U.N. Expert: In Wake of Intel Report, Let's Prosecute Bush-era Criminals

Posted: Dec 09, 2014 5:00 PM

According to skeptics, there are several problems with the Senate Intelligence report released earlier today. First of all, Republicans declined to partake in the investigation. This raises eyebrows right off the bat. Second, the timing of the report's release was influenced by politics. Third, "no CIA officers” were reportedly interviewed about their involvement in extracting information from detainees. And lastly, the report is heavily redacted and therefore the names of CIA operatives allegedly involved in the program are not publicly known.

All that notwithstanding, a “U.N. Human rights expert” wants to see someone in the Bush administration held accountable:

A U.N. human rights expert said a report that the U.S. Senate released on Tuesday revealed a "clear policy orchestrated at a high level within the Bush administration" and called for prosecution of U.S. officials who ordered crimes, including torture, against detainees. Ben Emmerson, United Nations special rapporteur on human rights and counter-terrorism, said senior Bush administration officials who planned and authorized crimes must be prosecuted, along with as CIA and other U.S. government officials who committed torture such as waterboarding.

"As a matter of international law, the U.S. is legally obliged to bring those responsible to justice," Emmerson said in a statement issued in Geneva. "The U.S. Attorney General is under a legal duty to bring criminal charges against those responsible." The CIA routinely misled the White House and Congress over its harsh interrogation program for terrorism suspects, and its methods, which included waterboarding, were more brutal than the agency acknowledged, a Senate report said on Tuesday.

Perhaps. But will he? In a word, no:

The release of the Senate report on CIA interrogation techniques prompted the Justice Department to say that it stands by its decision not to bring criminal charges after its own probe five years ago. "That review generated two criminal investigations, but the Department of Justice ultimately declined those cases for prosecution, because the admissible evidence would not be sufficient to obtain and sustain convictions beyond a reasonable doubt," the agency said in a statement Tuesday.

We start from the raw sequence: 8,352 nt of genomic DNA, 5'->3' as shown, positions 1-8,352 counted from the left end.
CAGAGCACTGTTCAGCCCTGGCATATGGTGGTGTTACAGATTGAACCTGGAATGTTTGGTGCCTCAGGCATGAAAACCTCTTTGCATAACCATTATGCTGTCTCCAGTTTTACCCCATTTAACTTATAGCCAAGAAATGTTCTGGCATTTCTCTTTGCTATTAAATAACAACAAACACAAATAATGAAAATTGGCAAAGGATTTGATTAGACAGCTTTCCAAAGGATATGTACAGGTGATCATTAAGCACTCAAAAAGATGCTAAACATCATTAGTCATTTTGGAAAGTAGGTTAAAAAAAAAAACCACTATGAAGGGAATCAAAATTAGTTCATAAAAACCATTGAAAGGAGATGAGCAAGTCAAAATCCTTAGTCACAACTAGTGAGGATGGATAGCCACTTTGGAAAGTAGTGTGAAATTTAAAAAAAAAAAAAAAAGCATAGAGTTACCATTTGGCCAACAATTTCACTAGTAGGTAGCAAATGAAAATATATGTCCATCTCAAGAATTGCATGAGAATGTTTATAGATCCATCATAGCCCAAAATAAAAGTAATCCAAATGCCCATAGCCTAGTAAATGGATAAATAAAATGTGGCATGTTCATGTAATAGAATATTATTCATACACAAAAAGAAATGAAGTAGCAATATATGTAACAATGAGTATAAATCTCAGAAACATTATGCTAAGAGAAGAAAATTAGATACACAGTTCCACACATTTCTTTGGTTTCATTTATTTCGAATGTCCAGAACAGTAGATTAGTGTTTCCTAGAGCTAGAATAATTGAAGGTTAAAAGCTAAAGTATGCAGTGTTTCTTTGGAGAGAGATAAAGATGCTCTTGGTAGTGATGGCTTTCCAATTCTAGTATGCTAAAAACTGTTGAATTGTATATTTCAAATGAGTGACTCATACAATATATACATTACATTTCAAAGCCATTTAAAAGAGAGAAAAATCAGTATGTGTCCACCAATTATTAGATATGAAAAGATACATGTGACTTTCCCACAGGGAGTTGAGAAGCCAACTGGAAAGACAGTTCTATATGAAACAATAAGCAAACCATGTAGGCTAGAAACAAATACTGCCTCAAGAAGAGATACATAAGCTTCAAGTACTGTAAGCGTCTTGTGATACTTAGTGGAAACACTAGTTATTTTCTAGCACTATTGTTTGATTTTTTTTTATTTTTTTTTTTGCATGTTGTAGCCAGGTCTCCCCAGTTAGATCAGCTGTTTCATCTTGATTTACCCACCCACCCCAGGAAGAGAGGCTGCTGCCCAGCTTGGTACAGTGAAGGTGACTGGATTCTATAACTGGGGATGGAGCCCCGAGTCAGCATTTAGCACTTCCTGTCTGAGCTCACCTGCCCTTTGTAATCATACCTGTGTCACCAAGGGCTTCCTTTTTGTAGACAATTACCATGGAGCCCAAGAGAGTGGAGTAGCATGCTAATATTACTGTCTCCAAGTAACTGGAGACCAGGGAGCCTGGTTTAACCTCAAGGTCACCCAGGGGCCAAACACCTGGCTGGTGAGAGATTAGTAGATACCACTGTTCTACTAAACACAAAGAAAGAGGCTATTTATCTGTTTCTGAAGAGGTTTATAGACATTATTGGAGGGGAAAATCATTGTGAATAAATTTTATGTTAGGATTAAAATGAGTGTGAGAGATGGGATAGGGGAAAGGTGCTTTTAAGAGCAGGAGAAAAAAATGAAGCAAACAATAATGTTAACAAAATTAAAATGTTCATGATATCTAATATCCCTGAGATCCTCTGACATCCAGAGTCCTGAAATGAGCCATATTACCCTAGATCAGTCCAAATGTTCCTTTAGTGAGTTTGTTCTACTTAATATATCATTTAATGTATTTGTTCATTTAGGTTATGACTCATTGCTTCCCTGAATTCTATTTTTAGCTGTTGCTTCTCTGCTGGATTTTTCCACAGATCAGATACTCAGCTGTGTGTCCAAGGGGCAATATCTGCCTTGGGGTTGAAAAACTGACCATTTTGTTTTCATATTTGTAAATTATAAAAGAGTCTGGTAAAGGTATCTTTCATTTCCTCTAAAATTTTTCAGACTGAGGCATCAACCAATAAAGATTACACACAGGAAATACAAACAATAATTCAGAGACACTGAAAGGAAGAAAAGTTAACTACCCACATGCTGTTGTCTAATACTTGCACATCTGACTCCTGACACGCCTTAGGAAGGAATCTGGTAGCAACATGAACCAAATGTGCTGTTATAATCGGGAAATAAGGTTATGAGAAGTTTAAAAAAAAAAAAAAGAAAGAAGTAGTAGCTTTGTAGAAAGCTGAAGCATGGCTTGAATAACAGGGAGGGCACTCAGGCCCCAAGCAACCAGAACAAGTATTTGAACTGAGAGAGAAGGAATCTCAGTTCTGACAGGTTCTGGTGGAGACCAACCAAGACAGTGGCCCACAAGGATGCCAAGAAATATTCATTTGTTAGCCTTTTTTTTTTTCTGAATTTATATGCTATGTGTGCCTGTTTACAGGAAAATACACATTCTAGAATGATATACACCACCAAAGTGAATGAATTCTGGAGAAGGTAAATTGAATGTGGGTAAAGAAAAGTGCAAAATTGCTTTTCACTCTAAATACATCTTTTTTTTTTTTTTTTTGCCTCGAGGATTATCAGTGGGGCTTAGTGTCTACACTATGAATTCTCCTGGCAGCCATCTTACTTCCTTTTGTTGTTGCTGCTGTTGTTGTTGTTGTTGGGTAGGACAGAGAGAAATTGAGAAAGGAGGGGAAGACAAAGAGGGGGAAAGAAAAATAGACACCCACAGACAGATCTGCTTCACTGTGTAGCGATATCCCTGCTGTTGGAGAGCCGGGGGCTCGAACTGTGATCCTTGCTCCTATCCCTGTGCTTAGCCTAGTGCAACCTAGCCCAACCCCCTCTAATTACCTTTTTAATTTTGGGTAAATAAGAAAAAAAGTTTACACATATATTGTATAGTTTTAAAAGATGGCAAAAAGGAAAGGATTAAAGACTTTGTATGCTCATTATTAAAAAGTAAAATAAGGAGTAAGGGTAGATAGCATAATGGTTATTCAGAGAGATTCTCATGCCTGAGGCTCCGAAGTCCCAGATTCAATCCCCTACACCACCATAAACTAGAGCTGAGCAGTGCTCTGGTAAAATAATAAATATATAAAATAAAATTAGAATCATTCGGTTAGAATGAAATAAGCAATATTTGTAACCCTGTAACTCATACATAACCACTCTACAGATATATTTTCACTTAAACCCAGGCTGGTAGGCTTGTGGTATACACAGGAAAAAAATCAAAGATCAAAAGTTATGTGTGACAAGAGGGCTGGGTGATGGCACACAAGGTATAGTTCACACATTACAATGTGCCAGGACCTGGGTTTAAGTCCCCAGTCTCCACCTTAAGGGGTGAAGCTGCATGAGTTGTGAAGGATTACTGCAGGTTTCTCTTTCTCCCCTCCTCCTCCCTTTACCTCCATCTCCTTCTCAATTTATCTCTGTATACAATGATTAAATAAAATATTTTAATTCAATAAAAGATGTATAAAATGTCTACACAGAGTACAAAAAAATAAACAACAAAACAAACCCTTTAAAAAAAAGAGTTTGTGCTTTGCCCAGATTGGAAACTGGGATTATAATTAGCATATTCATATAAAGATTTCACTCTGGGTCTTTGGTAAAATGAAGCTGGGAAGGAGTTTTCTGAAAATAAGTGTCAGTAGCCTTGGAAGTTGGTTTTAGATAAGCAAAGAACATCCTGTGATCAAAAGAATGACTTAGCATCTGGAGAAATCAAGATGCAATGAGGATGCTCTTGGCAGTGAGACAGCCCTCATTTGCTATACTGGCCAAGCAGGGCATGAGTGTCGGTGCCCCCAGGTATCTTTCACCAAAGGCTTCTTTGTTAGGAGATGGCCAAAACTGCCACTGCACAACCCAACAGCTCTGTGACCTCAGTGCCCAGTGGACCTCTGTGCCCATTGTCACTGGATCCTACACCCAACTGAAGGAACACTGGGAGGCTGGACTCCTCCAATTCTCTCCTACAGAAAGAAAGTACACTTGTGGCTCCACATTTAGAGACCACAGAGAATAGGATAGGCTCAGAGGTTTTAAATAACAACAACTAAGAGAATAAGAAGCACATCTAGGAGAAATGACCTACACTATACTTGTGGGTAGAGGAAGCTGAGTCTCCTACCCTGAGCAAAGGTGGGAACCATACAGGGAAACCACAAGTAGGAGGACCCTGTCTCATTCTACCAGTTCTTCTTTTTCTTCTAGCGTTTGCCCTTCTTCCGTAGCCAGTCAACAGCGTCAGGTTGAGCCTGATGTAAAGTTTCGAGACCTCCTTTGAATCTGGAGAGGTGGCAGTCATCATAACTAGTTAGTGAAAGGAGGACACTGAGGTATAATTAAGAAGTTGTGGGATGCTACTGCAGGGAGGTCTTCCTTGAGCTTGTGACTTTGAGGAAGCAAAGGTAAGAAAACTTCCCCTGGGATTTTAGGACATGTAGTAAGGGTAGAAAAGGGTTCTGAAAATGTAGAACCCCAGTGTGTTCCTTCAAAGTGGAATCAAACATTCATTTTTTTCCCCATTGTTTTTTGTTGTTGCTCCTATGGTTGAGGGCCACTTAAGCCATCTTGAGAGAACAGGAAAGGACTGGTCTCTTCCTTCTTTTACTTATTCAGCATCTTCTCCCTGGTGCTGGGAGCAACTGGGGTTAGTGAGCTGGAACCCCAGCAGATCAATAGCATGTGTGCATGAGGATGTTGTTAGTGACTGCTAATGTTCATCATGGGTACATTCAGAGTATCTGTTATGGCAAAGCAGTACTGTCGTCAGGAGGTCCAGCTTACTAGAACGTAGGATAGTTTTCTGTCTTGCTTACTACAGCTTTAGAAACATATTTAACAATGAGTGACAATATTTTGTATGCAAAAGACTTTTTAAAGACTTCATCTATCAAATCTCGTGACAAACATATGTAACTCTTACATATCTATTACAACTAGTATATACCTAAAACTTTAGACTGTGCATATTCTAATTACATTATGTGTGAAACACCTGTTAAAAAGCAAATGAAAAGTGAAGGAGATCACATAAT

Indeed, before the report was even released, the New York Times reached a similar conclusion:

Q.Will the Senate report lead to the prosecution of anyone for torture or other crimes?

A. Highly unlikely. The Justice Department conducted a limited review of the interrogation program, as well as the C.I.A.'s destruction of video recordings of waterboarding and other interrogation sessions, but brought no criminal charges. Mr. Holder had directed prosecutors to consider charges only against those who engaged in unauthorized activities, since the use of the brutal interrogation methods was approved by C.I.A. leaders and the George W. Bush White House.

But “highly unlikely” doesn't necessarily mean “impossible.” TIME, for instance, did some digging and discovered some lawyers aren't totally convinced all alleged torturers will escape punishment:

the Senate report could be a breakthrough in cases that have dragged on for years in the U.S. and Europe — and could pave the way for fresh legal action against the CIA’s top officials for permitting torture. “The gaps have been between the CIA agents involved and the higher-ups conducting this policy,” says Wolfgang Kaleck, a lawyer and director of the European Center for Constitutional and Human Rights in Berlin, which has brought criminal cases against the U.S. military and CIA agents in Germany, Switzerland, Spain and France. Kaleck says lawyers will now study the Senate report for signs that the coercive tactics were a policy directed from the agency’s top levels, rather than simply the actions of errant employees. “It would hopefully allow us to argue for command responsibility for torture,” he told TIME on Tuesday. …

[L]awyers say the very fact that the agency’s torture tactics are now written into an official U.S. document could make it far easier for them to argue their case in court. This is especially true in countries that are close allies in the U.S.’s anti-terrorism campaign, and which have tried to block cases from being heard on the grounds of political sensitivities.

Nonetheless, the chances of public trials taking place here in the U.S. or anywhere else are exceedingly improbable, especially because -- as journalist Richard Engel explains -- the whole report is essentially an exercise in redistributing blame and "rewriting history."